Anchorites tended to embrace a much more constrained physical stability so that they were required to remain within a single small house or even a single room. Sometimes they were even locked or walled into such a place. Otherwise, however, both groups dealt with others (sometimes the degree of interaction was relatively extensive); similarly both were often approved to some extent by diocesan canons and local Bishops. Hermits (always men) who traveled from place to place were often granted the hermit tunic and permits to beg and preach by the local ordinary, for instance. But anchorites (who could include both women and men) lived their solitude within a fixed abode; hermits (who were, as you say, more marginal) could wander from town to town or otherwise live their solitude in less physically constrained ways. …Stillsong Hermitage
Because anchorites tended to live in the midst of villages with a window on the Church altar and one on the village square, they were often unofficial counselors, spiritual directors, a friendly pastoral ear, teachers, wisdom figures, preachers (as, again, were itinerant hermits), etc. Contrary to what you have concluded, while some were certainly secluded like the modern day Nazarena (oftentimes reforms were attempted by priests who wrote Rules for them limiting and regulating their contact with others) the very fact that such reforms were seen as necessary confirms that anchorites were, generally speaking, not so secluded as all that.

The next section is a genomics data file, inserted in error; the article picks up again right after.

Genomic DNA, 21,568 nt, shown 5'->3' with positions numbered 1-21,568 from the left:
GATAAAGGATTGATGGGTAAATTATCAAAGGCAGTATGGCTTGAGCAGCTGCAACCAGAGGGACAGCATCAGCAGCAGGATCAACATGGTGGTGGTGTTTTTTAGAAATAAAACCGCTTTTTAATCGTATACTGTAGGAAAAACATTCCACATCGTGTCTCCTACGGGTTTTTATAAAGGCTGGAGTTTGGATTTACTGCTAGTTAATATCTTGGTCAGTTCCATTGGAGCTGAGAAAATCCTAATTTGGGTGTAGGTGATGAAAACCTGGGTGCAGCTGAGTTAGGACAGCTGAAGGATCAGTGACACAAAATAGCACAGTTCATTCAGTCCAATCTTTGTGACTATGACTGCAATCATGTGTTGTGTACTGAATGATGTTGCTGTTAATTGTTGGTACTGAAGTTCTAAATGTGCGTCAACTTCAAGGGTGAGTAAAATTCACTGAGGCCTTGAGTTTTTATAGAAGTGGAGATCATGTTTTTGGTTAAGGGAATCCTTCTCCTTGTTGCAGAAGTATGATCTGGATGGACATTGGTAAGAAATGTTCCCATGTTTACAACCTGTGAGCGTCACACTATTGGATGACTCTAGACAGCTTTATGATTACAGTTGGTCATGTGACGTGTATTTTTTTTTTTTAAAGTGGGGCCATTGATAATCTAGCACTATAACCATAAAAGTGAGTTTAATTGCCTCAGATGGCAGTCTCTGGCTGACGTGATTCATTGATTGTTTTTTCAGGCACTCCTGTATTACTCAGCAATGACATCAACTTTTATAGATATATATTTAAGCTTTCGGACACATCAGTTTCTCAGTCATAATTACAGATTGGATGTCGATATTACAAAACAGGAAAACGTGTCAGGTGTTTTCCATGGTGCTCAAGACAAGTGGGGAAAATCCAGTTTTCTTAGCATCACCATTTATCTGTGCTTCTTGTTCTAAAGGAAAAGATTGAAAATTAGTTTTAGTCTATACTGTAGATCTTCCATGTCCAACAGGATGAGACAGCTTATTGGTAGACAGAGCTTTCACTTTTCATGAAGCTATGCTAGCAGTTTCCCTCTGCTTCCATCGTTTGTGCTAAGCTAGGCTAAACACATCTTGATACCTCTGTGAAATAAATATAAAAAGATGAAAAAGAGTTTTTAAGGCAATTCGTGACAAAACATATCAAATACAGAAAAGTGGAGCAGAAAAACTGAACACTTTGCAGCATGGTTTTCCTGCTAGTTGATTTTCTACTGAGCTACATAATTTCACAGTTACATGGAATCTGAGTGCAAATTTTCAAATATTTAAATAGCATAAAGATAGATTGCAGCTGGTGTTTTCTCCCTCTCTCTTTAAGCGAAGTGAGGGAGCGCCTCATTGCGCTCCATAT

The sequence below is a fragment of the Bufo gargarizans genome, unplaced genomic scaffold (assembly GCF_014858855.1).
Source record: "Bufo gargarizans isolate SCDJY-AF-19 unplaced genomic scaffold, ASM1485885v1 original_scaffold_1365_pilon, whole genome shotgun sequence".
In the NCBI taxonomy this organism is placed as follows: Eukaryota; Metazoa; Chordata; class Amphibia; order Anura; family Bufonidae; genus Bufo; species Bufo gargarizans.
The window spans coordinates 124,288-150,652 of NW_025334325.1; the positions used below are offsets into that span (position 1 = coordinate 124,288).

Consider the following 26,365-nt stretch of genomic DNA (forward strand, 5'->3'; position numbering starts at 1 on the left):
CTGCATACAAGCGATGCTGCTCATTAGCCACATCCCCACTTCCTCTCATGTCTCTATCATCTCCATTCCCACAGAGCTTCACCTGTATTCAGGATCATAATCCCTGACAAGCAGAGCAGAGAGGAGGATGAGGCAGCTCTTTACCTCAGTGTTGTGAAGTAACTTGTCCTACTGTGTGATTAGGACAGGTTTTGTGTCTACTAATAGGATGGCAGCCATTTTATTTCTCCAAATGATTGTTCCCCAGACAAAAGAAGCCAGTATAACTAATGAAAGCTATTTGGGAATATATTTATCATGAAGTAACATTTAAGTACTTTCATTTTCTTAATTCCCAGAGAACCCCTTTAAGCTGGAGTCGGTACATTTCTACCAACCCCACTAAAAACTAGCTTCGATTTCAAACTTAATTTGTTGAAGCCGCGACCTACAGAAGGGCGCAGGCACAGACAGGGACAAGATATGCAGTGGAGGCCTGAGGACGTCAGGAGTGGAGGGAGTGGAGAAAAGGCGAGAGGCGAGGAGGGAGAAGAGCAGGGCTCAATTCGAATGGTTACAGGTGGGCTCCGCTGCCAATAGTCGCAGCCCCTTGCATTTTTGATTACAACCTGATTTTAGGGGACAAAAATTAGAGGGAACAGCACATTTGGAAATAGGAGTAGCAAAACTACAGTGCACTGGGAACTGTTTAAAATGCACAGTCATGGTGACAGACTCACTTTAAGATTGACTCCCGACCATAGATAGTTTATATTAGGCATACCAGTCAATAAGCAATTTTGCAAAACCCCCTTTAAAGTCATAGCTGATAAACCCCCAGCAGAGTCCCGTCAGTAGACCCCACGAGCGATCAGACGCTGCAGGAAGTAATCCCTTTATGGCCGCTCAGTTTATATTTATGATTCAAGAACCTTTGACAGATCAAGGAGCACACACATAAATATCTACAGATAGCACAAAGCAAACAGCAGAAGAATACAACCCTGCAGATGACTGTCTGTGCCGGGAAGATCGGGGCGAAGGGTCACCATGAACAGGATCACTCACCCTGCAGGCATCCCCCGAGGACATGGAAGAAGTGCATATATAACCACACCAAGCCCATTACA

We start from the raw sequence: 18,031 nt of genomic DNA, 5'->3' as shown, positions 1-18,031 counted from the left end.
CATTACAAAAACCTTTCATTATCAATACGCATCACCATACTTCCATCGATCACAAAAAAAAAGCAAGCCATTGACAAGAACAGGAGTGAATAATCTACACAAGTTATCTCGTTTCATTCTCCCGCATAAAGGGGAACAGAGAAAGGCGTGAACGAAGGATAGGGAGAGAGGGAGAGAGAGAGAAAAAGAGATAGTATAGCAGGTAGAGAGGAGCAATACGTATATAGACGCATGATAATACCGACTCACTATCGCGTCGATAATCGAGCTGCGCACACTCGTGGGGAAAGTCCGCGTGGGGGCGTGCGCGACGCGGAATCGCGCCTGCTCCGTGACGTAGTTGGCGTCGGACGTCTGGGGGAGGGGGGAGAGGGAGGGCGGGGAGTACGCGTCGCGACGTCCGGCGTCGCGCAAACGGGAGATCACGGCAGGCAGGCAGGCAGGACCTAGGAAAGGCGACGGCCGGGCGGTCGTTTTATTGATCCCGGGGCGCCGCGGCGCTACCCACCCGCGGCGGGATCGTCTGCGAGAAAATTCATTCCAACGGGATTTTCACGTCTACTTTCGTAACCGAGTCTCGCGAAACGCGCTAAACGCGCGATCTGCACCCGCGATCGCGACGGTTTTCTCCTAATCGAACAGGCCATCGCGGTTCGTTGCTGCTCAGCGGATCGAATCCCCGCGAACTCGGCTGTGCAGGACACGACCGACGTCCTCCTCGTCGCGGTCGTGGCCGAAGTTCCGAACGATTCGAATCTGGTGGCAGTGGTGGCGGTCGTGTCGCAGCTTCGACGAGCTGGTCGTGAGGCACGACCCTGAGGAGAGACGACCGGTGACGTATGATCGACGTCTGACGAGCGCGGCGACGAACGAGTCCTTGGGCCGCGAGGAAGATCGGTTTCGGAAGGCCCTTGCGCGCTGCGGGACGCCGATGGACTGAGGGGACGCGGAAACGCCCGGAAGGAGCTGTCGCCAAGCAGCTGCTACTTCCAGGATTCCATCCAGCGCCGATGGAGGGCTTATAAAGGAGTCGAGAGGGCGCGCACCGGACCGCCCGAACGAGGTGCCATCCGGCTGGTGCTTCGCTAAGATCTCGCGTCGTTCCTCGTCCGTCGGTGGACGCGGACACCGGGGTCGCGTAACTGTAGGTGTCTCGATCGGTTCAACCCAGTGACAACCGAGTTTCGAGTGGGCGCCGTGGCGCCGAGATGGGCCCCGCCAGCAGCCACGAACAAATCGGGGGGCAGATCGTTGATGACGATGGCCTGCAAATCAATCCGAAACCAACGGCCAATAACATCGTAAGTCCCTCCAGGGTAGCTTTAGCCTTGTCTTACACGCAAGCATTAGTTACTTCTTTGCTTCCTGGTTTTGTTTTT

I think that is a pretty good starting point. While in modern Anglican terms both are Solitaries, the distinction is present in how life is lived.
I especially like the part about being “unofficial”. And being part of a eucharistic community and a secular community.